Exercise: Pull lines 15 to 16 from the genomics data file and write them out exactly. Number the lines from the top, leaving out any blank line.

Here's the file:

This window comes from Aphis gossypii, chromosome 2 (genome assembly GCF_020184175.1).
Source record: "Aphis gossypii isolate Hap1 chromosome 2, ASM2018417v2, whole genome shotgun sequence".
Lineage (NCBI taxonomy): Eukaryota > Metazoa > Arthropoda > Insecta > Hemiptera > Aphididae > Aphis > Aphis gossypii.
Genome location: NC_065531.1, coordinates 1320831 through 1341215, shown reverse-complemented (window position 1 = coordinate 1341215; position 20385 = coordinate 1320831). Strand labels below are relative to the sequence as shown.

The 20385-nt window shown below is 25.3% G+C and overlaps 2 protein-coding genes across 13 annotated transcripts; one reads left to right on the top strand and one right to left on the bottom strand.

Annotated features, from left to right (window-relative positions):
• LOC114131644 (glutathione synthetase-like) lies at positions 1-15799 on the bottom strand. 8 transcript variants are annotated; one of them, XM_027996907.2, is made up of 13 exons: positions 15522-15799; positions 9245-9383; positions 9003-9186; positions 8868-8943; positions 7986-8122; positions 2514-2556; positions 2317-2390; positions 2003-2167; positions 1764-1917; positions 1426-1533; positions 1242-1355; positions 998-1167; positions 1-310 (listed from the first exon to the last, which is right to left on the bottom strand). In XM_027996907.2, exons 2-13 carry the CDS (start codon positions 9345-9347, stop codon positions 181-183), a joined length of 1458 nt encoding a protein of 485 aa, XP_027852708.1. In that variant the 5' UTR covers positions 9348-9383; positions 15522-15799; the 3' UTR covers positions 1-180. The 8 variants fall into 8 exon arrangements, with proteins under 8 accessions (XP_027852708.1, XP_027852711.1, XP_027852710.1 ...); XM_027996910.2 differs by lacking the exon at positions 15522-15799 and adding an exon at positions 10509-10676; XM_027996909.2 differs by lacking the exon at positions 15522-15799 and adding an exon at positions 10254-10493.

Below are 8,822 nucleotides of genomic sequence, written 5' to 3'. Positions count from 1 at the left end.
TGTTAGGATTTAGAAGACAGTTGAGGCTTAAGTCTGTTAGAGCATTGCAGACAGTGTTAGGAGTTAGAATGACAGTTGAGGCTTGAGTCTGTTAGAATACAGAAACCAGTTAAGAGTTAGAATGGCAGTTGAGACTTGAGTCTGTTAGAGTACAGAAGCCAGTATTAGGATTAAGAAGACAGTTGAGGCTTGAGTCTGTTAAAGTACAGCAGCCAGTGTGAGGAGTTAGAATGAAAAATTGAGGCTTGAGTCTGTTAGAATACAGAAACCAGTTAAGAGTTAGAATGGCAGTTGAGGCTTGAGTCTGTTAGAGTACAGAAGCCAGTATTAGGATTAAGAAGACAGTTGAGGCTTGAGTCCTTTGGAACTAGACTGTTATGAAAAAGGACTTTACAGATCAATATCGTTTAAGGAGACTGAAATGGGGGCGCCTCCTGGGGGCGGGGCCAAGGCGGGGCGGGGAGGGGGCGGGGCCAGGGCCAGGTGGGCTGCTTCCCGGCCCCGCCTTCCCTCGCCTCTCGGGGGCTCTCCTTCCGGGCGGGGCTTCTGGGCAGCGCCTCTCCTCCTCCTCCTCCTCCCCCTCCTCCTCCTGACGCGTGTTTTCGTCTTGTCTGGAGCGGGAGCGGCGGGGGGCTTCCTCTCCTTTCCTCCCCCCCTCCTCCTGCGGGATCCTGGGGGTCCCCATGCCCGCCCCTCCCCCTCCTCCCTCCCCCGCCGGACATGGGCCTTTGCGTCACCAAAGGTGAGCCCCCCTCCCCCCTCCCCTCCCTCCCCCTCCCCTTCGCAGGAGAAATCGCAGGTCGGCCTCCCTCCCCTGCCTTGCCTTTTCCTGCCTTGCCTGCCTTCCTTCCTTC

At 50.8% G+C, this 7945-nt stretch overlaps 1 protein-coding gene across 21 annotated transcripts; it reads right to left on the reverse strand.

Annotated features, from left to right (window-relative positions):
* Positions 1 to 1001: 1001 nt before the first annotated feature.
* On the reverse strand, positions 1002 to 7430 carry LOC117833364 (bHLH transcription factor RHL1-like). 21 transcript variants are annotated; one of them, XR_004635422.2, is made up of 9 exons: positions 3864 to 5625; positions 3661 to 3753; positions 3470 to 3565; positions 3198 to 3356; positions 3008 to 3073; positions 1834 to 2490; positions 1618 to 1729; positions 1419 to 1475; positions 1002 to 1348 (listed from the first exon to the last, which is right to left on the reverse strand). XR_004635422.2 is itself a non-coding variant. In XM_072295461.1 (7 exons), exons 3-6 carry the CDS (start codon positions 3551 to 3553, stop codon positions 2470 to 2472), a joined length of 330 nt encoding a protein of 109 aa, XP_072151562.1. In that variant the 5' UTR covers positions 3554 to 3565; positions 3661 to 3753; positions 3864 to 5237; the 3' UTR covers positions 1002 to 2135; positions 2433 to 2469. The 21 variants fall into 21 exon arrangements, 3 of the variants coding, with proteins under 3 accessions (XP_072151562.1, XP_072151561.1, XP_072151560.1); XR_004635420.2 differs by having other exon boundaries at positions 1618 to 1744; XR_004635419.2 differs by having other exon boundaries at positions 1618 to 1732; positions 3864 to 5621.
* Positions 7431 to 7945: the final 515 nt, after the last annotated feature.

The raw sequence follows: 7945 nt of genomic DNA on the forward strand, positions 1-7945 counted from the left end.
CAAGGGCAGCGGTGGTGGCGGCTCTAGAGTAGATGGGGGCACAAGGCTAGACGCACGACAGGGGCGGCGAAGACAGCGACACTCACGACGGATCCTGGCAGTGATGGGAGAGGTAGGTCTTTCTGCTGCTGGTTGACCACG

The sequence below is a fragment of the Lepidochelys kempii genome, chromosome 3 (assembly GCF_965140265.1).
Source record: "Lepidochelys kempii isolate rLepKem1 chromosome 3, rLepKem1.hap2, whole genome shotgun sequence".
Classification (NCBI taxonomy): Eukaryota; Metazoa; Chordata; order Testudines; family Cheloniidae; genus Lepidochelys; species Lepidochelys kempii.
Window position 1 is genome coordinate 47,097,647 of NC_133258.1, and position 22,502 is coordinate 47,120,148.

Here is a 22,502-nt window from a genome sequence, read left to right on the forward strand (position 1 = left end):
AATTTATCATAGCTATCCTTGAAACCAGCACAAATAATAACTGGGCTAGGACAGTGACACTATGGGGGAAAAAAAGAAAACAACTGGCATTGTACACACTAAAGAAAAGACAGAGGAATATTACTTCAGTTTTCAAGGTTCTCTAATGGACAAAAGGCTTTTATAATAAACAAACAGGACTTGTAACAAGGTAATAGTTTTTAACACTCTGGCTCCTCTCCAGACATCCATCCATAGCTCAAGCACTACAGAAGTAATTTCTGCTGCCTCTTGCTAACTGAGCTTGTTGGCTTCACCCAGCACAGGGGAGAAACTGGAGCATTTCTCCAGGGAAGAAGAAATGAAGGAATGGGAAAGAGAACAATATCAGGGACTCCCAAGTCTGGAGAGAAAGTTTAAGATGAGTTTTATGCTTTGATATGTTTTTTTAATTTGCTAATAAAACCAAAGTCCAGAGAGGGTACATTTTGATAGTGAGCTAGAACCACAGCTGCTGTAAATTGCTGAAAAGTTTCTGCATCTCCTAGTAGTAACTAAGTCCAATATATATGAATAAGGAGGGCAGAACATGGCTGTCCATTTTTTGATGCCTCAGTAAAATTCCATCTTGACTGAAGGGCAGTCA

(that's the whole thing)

The raw sequence follows: 7945 nt of genomic DNA on the forward strand, positions 1-7945 counted from the left end.
CAAGGGCAGCGGTGGTGGCGGCTCTAGAGTAGATGGGGGCACAAGGCTAGACGCACGACAGGGGCGGCGAAGACAGCGACACTCACGACGGATCCTGGCAGTGATGGGAGAGGTAGGTCTTTCTGCTGCTGGTTGACCACG